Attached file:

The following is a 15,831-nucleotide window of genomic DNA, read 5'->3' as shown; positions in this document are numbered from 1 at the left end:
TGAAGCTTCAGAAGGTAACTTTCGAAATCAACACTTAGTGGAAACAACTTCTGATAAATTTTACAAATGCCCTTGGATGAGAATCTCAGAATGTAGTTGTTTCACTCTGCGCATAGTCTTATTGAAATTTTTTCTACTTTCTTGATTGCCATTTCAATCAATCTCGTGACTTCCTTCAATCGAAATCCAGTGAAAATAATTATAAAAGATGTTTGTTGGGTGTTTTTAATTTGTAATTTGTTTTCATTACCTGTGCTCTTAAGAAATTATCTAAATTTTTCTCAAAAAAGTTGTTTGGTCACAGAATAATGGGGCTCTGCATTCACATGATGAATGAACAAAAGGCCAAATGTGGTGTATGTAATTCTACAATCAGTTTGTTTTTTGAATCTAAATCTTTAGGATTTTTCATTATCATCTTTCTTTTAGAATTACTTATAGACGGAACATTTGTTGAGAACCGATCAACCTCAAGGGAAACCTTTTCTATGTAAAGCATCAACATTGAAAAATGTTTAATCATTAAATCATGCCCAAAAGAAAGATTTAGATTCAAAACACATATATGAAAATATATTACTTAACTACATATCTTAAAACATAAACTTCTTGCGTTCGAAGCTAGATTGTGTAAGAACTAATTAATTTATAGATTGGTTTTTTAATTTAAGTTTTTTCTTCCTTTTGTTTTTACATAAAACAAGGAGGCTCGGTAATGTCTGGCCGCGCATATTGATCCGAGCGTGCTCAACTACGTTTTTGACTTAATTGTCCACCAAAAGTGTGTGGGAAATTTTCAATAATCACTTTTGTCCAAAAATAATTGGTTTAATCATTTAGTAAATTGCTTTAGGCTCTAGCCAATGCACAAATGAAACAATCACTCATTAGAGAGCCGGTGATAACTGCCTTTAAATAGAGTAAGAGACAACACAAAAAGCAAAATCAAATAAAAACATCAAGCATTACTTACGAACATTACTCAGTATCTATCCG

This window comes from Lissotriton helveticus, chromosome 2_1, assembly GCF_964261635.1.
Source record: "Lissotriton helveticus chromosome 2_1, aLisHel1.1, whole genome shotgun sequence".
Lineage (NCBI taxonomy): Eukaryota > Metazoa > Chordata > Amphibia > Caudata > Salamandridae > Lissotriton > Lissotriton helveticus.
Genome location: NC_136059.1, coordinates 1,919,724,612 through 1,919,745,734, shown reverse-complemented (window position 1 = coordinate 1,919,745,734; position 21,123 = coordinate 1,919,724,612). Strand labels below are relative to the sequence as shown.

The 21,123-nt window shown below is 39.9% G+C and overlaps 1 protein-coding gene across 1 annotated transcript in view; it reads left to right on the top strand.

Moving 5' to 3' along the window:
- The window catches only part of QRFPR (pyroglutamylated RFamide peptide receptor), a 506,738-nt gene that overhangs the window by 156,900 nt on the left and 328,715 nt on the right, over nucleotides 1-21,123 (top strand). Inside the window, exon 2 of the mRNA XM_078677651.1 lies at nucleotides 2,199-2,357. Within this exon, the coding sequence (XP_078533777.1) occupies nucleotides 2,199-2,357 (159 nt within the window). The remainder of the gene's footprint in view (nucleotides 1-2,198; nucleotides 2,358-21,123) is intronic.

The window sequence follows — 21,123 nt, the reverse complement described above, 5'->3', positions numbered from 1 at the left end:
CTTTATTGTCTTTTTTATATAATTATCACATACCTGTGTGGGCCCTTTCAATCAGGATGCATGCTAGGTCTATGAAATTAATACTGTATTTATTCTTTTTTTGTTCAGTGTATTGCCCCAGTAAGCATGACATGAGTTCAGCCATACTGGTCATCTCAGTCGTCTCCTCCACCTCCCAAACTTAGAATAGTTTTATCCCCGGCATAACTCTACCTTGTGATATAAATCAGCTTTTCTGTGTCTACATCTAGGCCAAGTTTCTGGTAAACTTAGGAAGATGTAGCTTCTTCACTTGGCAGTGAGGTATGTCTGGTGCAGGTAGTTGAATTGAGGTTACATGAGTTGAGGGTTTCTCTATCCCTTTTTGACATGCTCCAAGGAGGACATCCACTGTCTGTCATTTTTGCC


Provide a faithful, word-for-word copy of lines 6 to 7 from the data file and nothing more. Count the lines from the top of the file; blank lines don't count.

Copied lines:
Genome location: NC_136059.1, coordinates 1,919,724,612 through 1,919,745,734, shown reverse-complemented (window position 1 = coordinate 1,919,745,734; position 21,123 = coordinate 1,919,724,612). Strand labels below are relative to the sequence as shown.

The 21,123-nt window shown below is 39.9% G+C and overlaps 1 protein-coding gene across 1 annotated transcript in view; it reads left to right on the top strand.